I’m at the grocery store at least four or five times a week. There’s one in particular that I always frequent, and despite the fact that it’s a rather large local chain, many of the employees know me by name and I can count on the service I’ll get.
However, I occasionally shop at another store if something I want is on sale, which was recently the case. When I went to the store — coupon in hand — I found that every single container of the variety of product I wanted was at least a week past the expiration date.
Seeing as both the coupon and the ad expired the next day, I asked an employee if I could have a rain check. His reply? “Can’t you just pick a different flavor or brand instead?”
I could go into my explanation of why I couldn’t just pick a different flavor or brand instead, but that is neither here nor there and a lengthy conversation that the employee probably wishes he never had to have.
My point is that that’s not customer service, that’s not putting the customer first and that’s not the kind of response that encourages me to go back to the store for my shopping. Instead of simply solving the problem with a rain check, that employee created another one — and an even more frustrated customer.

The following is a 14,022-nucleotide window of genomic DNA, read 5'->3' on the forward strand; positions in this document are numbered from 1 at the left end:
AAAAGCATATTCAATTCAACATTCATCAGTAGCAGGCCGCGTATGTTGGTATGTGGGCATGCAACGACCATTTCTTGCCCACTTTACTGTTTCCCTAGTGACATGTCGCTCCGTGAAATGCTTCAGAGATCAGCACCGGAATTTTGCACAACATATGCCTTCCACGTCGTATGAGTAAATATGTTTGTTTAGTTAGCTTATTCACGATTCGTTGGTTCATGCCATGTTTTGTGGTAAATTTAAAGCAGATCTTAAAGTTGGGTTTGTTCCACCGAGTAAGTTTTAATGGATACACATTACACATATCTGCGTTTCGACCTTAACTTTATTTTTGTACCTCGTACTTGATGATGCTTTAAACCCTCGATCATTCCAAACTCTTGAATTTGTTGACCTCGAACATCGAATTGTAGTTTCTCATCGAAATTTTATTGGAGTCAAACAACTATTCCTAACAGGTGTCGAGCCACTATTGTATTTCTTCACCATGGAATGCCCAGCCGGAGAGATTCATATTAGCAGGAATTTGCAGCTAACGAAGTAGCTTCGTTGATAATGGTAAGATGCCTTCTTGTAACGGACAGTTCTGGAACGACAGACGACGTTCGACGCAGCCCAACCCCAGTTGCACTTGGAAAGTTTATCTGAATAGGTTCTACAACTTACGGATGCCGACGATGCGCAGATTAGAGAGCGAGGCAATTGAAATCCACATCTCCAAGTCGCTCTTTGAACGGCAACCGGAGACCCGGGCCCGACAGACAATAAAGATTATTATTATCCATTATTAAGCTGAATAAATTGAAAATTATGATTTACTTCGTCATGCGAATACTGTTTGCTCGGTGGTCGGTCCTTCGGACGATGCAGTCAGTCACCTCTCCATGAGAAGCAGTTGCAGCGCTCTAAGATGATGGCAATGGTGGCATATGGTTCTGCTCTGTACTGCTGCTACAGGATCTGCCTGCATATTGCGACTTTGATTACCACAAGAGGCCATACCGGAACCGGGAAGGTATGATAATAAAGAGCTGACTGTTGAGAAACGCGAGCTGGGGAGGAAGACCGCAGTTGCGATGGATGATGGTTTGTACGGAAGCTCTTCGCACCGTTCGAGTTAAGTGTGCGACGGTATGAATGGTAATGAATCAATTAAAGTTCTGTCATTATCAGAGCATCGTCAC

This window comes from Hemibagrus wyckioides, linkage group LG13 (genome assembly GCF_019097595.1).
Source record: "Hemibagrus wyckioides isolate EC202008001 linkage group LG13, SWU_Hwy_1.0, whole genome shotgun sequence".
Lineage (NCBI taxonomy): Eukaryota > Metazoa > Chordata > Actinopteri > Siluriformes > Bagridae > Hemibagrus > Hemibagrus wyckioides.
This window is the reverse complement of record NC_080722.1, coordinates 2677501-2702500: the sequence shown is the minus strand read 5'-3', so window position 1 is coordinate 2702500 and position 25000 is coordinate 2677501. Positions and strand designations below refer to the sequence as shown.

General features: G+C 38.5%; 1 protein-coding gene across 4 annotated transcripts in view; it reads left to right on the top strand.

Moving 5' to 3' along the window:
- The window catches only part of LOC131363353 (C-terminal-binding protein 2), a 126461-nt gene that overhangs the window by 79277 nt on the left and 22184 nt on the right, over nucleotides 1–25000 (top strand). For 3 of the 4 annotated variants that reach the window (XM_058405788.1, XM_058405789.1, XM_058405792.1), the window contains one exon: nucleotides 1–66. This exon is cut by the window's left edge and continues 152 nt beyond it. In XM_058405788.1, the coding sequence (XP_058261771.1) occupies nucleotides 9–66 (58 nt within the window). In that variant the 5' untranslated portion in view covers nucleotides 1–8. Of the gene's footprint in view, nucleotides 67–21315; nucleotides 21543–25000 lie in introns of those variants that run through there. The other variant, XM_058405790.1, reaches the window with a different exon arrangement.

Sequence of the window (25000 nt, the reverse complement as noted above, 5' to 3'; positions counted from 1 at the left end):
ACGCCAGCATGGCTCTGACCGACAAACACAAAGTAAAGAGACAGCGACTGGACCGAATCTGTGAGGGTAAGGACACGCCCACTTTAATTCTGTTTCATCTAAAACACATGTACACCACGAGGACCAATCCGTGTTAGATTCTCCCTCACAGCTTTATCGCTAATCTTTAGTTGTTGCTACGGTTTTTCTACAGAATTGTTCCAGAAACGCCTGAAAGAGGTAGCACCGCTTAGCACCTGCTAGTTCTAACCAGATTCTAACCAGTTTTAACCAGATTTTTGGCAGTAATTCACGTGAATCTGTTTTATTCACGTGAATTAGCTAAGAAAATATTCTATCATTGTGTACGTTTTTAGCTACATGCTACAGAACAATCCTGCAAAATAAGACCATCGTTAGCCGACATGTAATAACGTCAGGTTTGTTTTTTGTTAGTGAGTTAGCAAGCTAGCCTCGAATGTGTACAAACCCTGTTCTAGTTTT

As retailers, it’s up to you to go out of your way for a customer, regardless of whether or not it’s convenient. While finding that superhero mask in the back might take you a few extra minutes, the fact that you solved a problem for the customer who requested the mask will garner you not only the sale, but also good will.
And with such a competitive market out there — and the craziness of Halloween up ahead — “Can’t you just pick a different flavor or brand instead” can easily be translated to that customer as “Can’t you just pick a different store instead?”
They can, and they will.